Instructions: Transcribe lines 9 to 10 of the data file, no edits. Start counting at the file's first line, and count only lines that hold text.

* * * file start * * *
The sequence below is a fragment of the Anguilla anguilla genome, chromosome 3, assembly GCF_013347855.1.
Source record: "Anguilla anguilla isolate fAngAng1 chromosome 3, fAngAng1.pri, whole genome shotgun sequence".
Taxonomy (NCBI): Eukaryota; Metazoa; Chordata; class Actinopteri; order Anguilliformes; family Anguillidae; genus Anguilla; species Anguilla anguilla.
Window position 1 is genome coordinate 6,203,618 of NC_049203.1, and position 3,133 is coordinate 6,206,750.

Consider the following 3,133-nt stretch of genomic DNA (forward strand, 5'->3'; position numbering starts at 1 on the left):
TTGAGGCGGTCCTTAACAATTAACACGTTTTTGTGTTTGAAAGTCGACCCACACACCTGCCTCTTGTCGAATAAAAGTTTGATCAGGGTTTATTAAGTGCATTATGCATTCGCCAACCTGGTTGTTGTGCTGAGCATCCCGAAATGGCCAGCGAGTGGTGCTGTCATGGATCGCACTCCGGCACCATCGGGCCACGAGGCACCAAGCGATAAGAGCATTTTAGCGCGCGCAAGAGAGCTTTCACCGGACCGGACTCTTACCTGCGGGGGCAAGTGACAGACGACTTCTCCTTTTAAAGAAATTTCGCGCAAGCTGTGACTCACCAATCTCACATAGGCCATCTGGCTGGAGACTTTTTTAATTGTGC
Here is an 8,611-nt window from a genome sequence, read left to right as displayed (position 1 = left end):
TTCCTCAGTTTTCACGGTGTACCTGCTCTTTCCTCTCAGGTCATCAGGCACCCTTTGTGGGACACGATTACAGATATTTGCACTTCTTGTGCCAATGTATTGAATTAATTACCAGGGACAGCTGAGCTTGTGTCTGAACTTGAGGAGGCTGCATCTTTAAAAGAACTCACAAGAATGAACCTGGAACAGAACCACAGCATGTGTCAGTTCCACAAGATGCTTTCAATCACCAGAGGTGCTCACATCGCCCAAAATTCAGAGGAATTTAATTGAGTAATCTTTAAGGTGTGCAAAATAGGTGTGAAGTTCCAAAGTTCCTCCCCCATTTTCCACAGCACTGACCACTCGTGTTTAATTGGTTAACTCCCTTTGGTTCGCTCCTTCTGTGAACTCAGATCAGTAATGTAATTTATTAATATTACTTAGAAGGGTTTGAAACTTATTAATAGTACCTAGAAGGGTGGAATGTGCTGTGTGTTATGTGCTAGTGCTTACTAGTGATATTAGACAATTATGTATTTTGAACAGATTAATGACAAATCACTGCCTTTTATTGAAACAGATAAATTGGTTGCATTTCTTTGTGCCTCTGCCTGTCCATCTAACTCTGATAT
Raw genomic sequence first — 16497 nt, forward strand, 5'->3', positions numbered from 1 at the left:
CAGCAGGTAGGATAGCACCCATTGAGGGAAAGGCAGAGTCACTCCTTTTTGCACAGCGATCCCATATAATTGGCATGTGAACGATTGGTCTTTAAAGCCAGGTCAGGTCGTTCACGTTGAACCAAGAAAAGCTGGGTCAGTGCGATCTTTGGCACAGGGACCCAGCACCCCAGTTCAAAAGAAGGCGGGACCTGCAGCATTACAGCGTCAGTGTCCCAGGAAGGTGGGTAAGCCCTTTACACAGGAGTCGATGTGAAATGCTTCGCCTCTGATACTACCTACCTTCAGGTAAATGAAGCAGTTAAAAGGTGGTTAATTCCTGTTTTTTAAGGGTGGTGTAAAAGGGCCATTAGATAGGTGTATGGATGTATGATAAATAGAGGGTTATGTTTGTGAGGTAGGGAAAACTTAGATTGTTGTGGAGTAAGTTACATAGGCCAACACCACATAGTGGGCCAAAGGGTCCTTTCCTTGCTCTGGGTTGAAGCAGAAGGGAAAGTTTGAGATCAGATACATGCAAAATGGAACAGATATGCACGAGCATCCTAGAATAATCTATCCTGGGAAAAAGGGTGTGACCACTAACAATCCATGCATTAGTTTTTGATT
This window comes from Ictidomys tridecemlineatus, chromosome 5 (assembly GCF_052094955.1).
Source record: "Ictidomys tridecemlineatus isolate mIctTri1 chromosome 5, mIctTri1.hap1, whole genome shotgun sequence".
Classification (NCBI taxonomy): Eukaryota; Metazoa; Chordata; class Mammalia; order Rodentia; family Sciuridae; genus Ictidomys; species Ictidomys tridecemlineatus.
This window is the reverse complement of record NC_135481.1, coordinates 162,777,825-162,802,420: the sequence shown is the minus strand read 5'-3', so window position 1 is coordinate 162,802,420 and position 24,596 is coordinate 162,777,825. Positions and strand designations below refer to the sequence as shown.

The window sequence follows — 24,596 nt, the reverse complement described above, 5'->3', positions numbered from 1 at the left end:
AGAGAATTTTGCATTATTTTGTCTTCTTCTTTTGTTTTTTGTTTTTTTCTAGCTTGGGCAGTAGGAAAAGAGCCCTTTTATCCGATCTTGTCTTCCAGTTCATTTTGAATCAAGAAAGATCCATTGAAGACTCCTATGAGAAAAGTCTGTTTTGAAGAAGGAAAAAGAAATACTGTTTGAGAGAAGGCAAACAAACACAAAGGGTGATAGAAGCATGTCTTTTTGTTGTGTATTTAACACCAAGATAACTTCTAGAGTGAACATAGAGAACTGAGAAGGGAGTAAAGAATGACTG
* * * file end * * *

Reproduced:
Raw genomic sequence first — 16497 nt, forward strand, 5'->3', positions numbered from 1 at the left:
CAGCAGGTAGGATAGCACCCATTGAGGGAAAGGCAGAGTCACTCCTTTTTGCACAGCGATCCCATATAATTGGCATGTGAACGATTGGTCTTTAAAGCCAGGTCAGGTCGTTCACGTTGAACCAAGAAAAGCTGGGTCAGTGCGATCTTTGGCACAGGGACCCAGCACCCCAGTTCAAAAGAAGGCGGGACCTGCAGCATTACAGCGTCAGTGTCCCAGGAAGGTGGGTAAGCCCTTTACACAGGAGTCGATGTGAAATGCTTCGCCTCTGATACTACCTACCTTCAGGTAAATGAAGCAGTTAAAAGGTGGTTAATTCCTGTTTTTTAAGGGTGGTGTAAAAGGGCCATTAGATAGGTGTATGGATGTATGATAAATAGAGGGTTATGTTTGTGAGGTAGGGAAAACTTAGATTGTTGTGGAGTAAGTTACATAGGCCAACACCACATAGTGGGCCAAAGGGTCCTTTCCTTGCTCTGGGTTGAAGCAGAAGGGAAAGTTTGAGATCAGATACATGCAAAATGGAACAGATATGCACGAGCATCCTAGAATAATCTATCCTGGGAAAAAGGGTGTGACCACTAACAATCCATGCATTAGTTTTTGATT